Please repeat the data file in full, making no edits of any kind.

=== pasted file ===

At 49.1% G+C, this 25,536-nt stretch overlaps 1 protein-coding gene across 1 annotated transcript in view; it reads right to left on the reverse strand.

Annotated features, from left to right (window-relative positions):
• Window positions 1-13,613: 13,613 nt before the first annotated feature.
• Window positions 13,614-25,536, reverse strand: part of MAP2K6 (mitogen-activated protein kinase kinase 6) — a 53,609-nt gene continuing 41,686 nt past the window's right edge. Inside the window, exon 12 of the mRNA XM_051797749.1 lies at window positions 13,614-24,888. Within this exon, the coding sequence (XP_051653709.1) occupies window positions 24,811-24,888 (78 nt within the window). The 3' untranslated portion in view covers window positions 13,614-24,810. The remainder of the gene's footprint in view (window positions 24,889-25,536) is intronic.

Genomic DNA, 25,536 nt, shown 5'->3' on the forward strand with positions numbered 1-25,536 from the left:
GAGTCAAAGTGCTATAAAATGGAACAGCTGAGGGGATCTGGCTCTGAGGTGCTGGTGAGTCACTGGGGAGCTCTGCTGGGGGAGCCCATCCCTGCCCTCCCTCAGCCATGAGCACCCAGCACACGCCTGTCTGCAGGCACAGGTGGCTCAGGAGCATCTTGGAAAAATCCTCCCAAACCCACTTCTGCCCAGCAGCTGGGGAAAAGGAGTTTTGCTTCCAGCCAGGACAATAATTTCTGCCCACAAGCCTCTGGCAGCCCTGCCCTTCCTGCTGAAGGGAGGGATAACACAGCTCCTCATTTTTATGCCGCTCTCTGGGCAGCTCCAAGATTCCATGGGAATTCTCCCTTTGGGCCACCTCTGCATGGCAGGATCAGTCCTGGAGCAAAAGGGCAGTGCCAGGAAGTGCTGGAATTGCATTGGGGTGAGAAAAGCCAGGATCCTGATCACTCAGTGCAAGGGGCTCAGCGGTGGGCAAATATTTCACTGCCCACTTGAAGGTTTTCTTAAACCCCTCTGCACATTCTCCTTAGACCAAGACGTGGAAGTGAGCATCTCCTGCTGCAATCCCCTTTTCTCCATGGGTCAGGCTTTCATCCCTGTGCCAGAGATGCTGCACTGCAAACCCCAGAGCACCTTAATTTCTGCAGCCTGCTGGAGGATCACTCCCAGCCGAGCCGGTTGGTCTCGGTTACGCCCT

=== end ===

At 49.1% G+C, this 25,536-nt stretch overlaps 1 protein-coding gene across 1 annotated transcript in view; it reads right to left on the reverse strand.

Annotated features, from left to right (window-relative positions):
• Window positions 1-13,613: 13,613 nt before the first annotated feature.
• Window positions 13,614-25,536, reverse strand: part of MAP2K6 (mitogen-activated protein kinase kinase 6) — a 53,609-nt gene continuing 41,686 nt past the window's right edge. Inside the window, exon 12 of the mRNA XM_051797749.1 lies at window positions 13,614-24,888. Within this exon, the coding sequence (XP_051653709.1) occupies window positions 24,811-24,888 (78 nt within the window). The 3' untranslated portion in view covers window positions 13,614-24,810. The remainder of the gene's footprint in view (window positions 24,889-25,536) is intronic.

Genomic DNA, 25,536 nt, shown 5'->3' on the forward strand with positions numbered 1-25,536 from the left:
GAGTCAAAGTGCTATAAAATGGAACAGCTGAGGGGATCTGGCTCTGAGGTGCTGGTGAGTCACTGGGGAGCTCTGCTGGGGGAGCCCATCCCTGCCCTCCCTCAGCCATGAGCACCCAGCACACGCCTGTCTGCAGGCACAGGTGGCTCAGGAGCATCTTGGAAAAATCCTCCCAAACCCACTTCTGCCCAGCAGCTGGGGAAAAGGAGTTTTGCTTCCAGCCAGGACAATAATTTCTGCCCACAAGCCTCTGGCAGCCCTGCCCTTCCTGCTGAAGGGAGGGATAACACAGCTCCTCATTTTTATGCCGCTCTCTGGGCAGCTCCAAGATTCCATGGGAATTCTCCCTTTGGGCCACCTCTGCATGGCAGGATCAGTCCTGGAGCAAAAGGGCAGTGCCAGGAAGTGCTGGAATTGCATTGGGGTGAGAAAAGCCAGGATCCTGATCACTCAGTGCAAGGGGCTCAGCGGTGGGCAAATATTTCACTGCCCACTTGAAGGTTTTCTTAAACCCCTCTGCACATTCTCCTTAGACCAAGACGTGGAAGTGAGCATCTCCTGCTGCAATCCCCTTTTCTCCATGGGTCAGGCTTTCATCCCTGTGCCAGAGATGCTGCACTGCAAACCCCAGAGCACCTTAATTTCTGCAGCCTGCTGGAGGATCACTCCCAGCCGAGCCGGTTGGTCTCGGTTACGCCCT